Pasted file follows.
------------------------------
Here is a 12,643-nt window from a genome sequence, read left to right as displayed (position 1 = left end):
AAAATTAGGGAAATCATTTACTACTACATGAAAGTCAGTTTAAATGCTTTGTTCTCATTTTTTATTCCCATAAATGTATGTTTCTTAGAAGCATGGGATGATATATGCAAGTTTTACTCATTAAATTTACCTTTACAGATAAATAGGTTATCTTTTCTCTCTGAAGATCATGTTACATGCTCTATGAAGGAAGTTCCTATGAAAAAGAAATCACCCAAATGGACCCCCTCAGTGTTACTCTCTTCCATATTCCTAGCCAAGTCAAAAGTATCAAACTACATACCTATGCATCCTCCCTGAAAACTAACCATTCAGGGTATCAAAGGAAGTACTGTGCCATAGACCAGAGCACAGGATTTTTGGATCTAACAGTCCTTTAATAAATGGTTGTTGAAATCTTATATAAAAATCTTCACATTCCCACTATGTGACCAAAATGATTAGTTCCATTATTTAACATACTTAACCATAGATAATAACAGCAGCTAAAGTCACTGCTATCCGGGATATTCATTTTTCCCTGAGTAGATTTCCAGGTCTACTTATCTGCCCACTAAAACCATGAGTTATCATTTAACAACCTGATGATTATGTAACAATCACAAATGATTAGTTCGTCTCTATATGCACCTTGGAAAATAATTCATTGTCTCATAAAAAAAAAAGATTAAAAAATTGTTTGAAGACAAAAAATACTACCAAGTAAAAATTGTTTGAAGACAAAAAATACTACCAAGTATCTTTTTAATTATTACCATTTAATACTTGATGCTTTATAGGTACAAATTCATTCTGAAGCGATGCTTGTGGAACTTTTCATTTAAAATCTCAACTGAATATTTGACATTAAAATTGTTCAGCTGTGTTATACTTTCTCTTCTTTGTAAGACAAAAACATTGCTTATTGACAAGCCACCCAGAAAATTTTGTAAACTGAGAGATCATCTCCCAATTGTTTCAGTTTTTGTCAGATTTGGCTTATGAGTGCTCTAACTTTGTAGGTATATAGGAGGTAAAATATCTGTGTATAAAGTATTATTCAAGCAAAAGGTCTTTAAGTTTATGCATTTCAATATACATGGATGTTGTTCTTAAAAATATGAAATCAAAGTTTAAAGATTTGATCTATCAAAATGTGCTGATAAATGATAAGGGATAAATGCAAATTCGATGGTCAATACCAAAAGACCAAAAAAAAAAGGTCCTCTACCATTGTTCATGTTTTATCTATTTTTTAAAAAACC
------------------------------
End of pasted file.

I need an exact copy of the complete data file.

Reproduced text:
Here is a 12,643-nt window from a genome sequence, read left to right as displayed (position 1 = left end):
AAAATTAGGGAAATCATTTACTACTACATGAAAGTCAGTTTAAATGCTTTGTTCTCATTTTTTATTCCCATAAATGTATGTTTCTTAGAAGCATGGGATGATATATGCAAGTTTTACTCATTAAATTTACCTTTACAGATAAATAGGTTATCTTTTCTCTCTGAAGATCATGTTACATGCTCTATGAAGGAAGTTCCTATGAAAAAGAAATCACCCAAATGGACCCCCTCAGTGTTACTCTCTTCCATATTCCTAGCCAAGTCAAAAGTATCAAACTACATACCTATGCATCCTCCCTGAAAACTAACCATTCAGGGTATCAAAGGAAGTACTGTGCCATAGACCAGAGCACAGGATTTTTGGATCTAACAGTCCTTTAATAAATGGTTGTTGAAATCTTATATAAAAATCTTCACATTCCCACTATGTGACCAAAATGATTAGTTCCATTATTTAACATACTTAACCATAGATAATAACAGCAGCTAAAGTCACTGCTATCCGGGATATTCATTTTTCCCTGAGTAGATTTCCAGGTCTACTTATCTGCCCACTAAAACCATGAGTTATCATTTAACAACCTGATGATTATGTAACAATCACAAATGATTAGTTCGTCTCTATATGCACCTTGGAAAATAATTCATTGTCTCATAAAAAAAAAAGATTAAAAAATTGTTTGAAGACAAAAAATACTACCAAGTAAAAATTGTTTGAAGACAAAAAATACTACCAAGTATCTTTTTAATTATTACCATTTAATACTTGATGCTTTATAGGTACAAATTCATTCTGAAGCGATGCTTGTGGAACTTTTCATTTAAAATCTCAACTGAATATTTGACATTAAAATTGTTCAGCTGTGTTATACTTTCTCTTCTTTGTAAGACAAAAACATTGCTTATTGACAAGCCACCCAGAAAATTTTGTAAACTGAGAGATCATCTCCCAATTGTTTCAGTTTTTGTCAGATTTGGCTTATGAGTGCTCTAACTTTGTAGGTATATAGGAGGTAAAATATCTGTGTATAAAGTATTATTCAAGCAAAAGGTCTTTAAGTTTATGCATTTCAATATACATGGATGTTGTTCTTAAAAATATGAAATCAAAGTTTAAAGATTTGATCTATCAAAATGTGCTGATAAATGATAAGGGATAAATGCAAATTCGATGGTCAATACCAAAAGACCAAAAAAAAAAGGTCCTCTACCATTGTTCATGTTTTATCTATTTTTTAAAAAACC